Using $CMS_SET(...)$ blocks and $CMS_RENDER(...)$ calls, template fragments can be included within a template and used as a type of “local function”:

$CMS_SET(_local_template)$
[Content]
$CMS_END_SET$
$CMS_RENDER(template: _local_template, _variant_class: "variant-1")$
[Inhalte]
$CMS_RENDER(template: _local_template, _variant_class: "variant-2")$

The following code example shows how this works in detail:

$CMS_SET(param, "Value A")$ <!--set initial value -->
$CMS_SET(set_param1)$
[Inside CMS_SET_BLOCK] $CMS_VALUE(param)$
$--Try to overwrite outer param from inside CMS_RENDER call --$
$CMS_SET(param, "Value C")$
$CMS_END_SET$

[A] $CMS_VALUE(param)$<br>
[B] $CMS_RENDER(set_param1, param:"Value B")$ => is not overwritten by CMS_SET of param!<br>
[C] $CMS_VALUE(param)$<br>
[D] $CMS_VALUE(set_param1)$<br>
[E] $CMS_VALUE(param)$ => now param has a different value as CMS_VALUE does not create a separate scope here!<br>

Description:

The example illustrates how variables are handled in different contexts within a template (for more information about contexts see also Chapter Variables and contexts in FirstSpirit). Using a $CMS_SET(...)$ block, template fragments can be defined which can then be executed again and again within the template. The call remains the same but the values are redefined each time the call is made (in contrast to object allocation via $CMS_SET(...)$).

The $CMS_SET(param, "Value A")$ instruction is used within the template to define the param variable and to assign the “Value A” initial value to the variables (object allocation).

Using $CMS_SET(set_param1)$ [Inside CMS_SET_BLOCK] $CMS_VALUE(param)$$CMS_END_SET$, a template fragment is generated within the existing template. The code contained in the body of the template fragment – here $CMS_VALUE(param)$ – is executed when the CMS_SET variable is evaluated (by means of $CMS_VALUE(set_param1)$ or $CMS_RENDER(set_param1, ...)$). However, there is one crucial difference:
The $CMS_RENDER(...)$ call generates a separate context (in contrast to the call via $CMS_VALUE(...)$) (see below).

The output for the example is as follows:

[A] Value A
[B] [Inside CMS_SET_BLOCK] Value B => is not overwritten by CMS_SET of param!
[C] Value A
[D] [Inside CMS_SET_BLOCK] Value A
[E] Value C => now param has a different value as CMS_VALUE does not create a separate scope here!

[A]: Output of the initially set value for the parameter (Value A).

[B]: Using call $CMS_RENDER(set_param1, param:"Value B")$, the param parameter is transferred with the Value B value. The $CMS_RENDER(...)$ call generates a separate context (in contrast to the call via $CMS_VALUE(...)$). As a result, no variables of the external context can be overwritten within the $CMS_SET(...)$ block (if the call is made via $CMS_RENDER(...)$). The $CMS_SET(param, "Value C")$ expression therefore does not take effect when the call is made via $CMS_RENDER(...)$.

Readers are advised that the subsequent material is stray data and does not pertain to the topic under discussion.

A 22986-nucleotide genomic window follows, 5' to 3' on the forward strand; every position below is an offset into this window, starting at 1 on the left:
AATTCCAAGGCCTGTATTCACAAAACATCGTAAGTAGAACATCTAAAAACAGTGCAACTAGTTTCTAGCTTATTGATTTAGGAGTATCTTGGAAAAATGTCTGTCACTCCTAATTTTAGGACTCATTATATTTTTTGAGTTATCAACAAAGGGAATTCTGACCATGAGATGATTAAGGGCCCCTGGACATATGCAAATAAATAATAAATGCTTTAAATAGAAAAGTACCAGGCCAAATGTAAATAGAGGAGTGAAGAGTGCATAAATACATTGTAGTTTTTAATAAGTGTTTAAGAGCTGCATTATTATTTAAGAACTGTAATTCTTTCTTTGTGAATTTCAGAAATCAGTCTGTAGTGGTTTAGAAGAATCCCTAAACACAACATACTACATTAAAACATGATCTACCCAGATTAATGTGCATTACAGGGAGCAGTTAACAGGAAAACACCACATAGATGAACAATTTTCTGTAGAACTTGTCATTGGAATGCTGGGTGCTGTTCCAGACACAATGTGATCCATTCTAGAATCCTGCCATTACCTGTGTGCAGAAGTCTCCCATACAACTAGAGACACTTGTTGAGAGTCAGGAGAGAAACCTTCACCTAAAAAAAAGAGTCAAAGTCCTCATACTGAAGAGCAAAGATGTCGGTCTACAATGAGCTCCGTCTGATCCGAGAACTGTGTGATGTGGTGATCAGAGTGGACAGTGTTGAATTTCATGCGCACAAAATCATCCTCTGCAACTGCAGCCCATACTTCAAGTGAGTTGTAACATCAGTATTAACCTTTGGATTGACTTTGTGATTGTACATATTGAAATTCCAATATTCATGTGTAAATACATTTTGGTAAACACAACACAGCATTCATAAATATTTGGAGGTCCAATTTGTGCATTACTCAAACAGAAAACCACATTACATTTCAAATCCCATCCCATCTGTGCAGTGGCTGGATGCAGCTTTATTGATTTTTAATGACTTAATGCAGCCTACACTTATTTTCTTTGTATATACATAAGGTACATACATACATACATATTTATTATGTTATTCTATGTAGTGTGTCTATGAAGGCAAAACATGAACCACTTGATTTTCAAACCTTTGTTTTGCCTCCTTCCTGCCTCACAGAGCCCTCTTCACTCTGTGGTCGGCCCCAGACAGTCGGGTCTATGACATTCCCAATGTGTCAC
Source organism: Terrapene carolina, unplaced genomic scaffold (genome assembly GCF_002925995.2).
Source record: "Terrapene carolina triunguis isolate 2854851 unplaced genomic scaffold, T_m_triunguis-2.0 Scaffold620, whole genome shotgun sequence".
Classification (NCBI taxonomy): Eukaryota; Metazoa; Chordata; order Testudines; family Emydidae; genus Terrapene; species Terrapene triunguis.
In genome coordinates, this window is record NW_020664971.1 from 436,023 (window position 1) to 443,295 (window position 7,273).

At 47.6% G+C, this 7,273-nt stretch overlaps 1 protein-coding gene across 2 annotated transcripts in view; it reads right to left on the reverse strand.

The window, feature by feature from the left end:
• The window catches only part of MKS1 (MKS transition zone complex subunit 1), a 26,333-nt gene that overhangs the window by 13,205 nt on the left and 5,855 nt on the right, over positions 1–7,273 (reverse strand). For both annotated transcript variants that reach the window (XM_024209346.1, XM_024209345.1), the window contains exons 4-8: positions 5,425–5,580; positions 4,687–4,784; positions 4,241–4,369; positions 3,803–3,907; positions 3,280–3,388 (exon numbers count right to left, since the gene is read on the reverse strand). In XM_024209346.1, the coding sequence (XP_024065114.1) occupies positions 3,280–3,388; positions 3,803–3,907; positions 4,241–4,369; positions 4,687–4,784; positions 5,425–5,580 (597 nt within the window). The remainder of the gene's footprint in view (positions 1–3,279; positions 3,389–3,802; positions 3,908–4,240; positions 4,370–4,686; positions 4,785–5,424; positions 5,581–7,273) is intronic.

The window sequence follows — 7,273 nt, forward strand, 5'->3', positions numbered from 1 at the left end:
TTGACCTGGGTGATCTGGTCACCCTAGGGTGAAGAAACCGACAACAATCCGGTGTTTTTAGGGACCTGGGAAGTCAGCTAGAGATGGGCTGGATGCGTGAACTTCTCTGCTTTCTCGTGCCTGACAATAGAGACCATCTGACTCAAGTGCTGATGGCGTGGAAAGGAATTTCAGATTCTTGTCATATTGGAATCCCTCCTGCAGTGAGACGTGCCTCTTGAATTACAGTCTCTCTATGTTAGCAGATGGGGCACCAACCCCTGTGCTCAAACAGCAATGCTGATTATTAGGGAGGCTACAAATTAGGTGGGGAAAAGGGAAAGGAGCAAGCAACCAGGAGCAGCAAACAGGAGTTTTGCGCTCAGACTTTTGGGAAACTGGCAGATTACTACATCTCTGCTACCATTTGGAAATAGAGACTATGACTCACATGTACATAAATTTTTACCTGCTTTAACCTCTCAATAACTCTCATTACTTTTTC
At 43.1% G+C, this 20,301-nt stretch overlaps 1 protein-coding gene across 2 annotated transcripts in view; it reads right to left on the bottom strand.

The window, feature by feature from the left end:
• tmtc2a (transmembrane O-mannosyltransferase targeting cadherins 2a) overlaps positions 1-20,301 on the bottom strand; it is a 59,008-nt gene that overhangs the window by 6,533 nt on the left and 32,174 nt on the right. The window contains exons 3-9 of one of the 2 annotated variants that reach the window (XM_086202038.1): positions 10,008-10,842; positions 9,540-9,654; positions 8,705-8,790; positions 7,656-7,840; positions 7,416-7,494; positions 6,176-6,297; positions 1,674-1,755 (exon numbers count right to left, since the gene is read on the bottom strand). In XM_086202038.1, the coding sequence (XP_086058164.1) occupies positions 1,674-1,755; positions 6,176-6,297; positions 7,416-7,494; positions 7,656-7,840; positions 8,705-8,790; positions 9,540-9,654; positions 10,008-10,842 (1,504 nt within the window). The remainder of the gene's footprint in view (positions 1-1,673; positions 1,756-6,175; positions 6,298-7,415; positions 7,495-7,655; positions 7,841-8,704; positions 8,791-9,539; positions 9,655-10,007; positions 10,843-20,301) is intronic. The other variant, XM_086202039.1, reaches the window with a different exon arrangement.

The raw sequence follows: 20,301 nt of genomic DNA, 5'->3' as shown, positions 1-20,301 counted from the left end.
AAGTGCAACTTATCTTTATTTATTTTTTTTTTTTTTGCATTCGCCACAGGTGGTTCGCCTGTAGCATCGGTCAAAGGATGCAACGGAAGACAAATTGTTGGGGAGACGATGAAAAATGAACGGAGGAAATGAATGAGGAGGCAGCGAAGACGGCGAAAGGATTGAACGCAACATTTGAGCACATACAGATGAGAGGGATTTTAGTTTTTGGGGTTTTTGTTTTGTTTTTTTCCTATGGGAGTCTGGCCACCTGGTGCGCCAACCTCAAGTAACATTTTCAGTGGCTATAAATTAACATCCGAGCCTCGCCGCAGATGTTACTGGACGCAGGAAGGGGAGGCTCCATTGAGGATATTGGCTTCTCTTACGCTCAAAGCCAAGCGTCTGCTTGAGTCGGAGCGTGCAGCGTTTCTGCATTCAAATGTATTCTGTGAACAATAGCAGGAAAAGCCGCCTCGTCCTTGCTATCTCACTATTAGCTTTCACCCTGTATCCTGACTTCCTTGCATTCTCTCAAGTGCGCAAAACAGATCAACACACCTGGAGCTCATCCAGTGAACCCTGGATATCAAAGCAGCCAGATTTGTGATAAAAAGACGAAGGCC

[C] and [D]: The output using $CMS_VALUE(...)$ shows that the values of the variables have not changed (in the external context). When $CMS_VALUE(set_param1)$ is called, the $CMS_SET(...)$ block is executed again (but this time in the external context).

[E]: In this case, the parameter (in the external context) does actually change this time when the $CMS_SET(param, "Value C")$ expression is used.

4th example: Page template in which the content of the sections isn evaluated and prepared.

This should be done identically across several output channels.

Code example:

..
$CMS_RENDER(#this, templateSet:"logicChannel")$
$CMS_FOR(for_entry, set_valuelist)$
...
$CMS_END_FOR$
...

In the technical output channel logicChannel, the sections are then called up and the required information is stored in a list in the context of the page template:

$CMS_SET(set_valuelist, [])$
$CMS_VALUE(#global.page.body("myBody"))$

In the single sections, the information is then read out and added to the list (where set_resultvar is the result of the evaluation):

...
$CMS_SET(set_valuelist[set_valuelist.size], set_resultvar)$

5th example: In a section, a contentSelect function is to be used in different output channels.

However, in order to make them easier to maintain, this contentSelect function is only used once in a technical output channel:

...
$CMS_RENDER(#this, templateSet:"logicChannel")$
$CMS_FOR(for_entity, fr_myContentSelect.map(entity->entity.getDataset("<UID Tabletemplate>")))$
...
$CMS_END_FOR$
...

The following would then be found in the logicChannel:

<CMS_HEADER>
<CMS_FUNCTION name="contentSelect" resultname="fr_myContentSelect">
...
</CMS_FUNCTION>
</CMS_HEADER>

Unless the output of the datasets is specific to the single output channels, it also makes sense to output them directly in the logicChannel output channel, so that the corresponding code also only has to be maintained once.